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In 1963, he became the only African musician ever honoured by receiving membership of the Order of the British Empire, an order of chivalry in the United Kingdom. Among the Igbo people, Ghanaian highlife became popular in the early 1950s, and other guitar-band styles from Cameroon and Zaire soon followed. Bobby Benson & His Combo was the first Nigerian highlife band to find audiences across the country.
Benson was followed by Jim Lawson & the Mayor's Dance Band, who achieved national fame in the mid-'70s, ending with Lawson's death in 1976.
Much of this innovation was the work of IK Dairo & the Morning Star Orchestra (later IK Dairo & the Blue Spots), which formed in 1957.
these performers brought jùjú from the rural poor to the urban cities of Nigeria and beyond. Dairo became perhaps the biggest star of African music by the '60s, recording numerous hit songs that spread his fame to as far away as Japan. Mensah, easily the most popular highlife performer of the 1950s, toured Igbo-land frequently, drawing huge crowds of devoted fans.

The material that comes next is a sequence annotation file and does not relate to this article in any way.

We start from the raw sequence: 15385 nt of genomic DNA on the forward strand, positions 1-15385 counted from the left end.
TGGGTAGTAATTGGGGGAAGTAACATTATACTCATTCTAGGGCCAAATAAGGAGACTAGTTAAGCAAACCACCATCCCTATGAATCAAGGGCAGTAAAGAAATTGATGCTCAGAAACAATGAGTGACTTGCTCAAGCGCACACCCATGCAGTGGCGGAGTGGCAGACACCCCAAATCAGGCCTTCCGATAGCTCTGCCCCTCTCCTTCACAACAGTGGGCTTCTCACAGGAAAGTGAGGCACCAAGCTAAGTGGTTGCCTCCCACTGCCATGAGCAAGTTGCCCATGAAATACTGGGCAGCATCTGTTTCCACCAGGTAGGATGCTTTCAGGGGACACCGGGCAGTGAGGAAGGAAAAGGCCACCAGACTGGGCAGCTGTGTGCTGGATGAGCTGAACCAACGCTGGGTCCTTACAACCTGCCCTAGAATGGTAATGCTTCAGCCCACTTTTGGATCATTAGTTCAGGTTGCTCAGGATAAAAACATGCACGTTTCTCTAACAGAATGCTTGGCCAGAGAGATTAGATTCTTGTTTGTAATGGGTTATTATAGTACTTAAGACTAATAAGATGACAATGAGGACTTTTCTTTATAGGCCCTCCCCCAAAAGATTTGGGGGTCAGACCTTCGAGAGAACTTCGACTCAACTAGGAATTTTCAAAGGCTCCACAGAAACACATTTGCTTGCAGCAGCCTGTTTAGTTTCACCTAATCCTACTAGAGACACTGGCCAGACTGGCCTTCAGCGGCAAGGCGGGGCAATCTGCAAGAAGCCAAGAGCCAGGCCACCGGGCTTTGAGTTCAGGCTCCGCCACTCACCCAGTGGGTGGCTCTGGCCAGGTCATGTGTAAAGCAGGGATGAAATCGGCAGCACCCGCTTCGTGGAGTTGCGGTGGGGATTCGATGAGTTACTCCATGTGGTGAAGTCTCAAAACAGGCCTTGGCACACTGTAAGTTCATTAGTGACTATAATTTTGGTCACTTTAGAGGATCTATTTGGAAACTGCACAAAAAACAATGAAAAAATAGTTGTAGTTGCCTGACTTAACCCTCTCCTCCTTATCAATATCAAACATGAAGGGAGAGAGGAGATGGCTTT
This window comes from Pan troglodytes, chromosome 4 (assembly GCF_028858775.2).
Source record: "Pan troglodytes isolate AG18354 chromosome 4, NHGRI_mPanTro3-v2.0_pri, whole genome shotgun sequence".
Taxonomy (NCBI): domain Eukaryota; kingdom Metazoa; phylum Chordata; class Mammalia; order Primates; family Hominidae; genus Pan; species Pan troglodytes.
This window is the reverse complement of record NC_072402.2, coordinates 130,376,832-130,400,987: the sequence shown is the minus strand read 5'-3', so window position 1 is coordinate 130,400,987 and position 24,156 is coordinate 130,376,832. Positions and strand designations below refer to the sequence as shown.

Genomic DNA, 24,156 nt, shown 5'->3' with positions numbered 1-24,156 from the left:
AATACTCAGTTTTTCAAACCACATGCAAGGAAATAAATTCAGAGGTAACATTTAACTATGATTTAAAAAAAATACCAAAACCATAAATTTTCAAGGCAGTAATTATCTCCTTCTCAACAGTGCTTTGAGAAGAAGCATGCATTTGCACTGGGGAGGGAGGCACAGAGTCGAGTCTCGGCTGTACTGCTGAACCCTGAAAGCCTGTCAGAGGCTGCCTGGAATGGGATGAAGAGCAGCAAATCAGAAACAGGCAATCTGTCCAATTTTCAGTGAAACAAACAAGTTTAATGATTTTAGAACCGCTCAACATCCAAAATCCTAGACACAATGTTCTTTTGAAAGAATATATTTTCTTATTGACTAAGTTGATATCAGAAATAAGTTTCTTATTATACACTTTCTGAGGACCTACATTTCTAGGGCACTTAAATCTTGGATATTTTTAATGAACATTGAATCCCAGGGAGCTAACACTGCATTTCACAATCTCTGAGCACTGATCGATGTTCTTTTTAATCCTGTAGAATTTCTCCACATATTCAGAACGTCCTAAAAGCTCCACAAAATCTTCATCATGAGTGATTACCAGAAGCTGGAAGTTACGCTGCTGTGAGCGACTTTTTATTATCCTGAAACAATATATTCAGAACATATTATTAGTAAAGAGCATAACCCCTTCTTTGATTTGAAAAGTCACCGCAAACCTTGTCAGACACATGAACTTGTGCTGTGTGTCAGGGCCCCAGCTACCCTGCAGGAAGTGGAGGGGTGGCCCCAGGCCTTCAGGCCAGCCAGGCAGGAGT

Fuji grew steadily more popular between the 1960s and '70s, becoming closely associated with Islam in the process.
Fuji has been described as jùjú without guitars; ironically, Ebenezer Obey once described jùjú as mambo with guitars.
Alhaji Sikiru Ayinde Barrister started his fuji career in the early 1970s with the Golden Fuji Group," although he had sung Muslim songs since he was 10 years old.
He first changed his group's name to "Fuji Londoners" when he came back from a trip to London, England.
Meanwhile, highlife had been slowly gaining in popularity among the Igbo people, and their unique style soon found a national audience.The result was that highlife ceased to be a major part of mainstream Nigerian music, and was thought of as being something purely associated with the Igbos of the east.Highlife's popularity slowly dwindled among the Igbos, supplanted by jùjú and fuji. The African hemiola style, based on the asymmetric rhythm pattern is an important rhythmic technique throughout the continent.Nigerian music also uses ostinato rhythms, in which a rhythmic pattern is repeated despite changes in metre.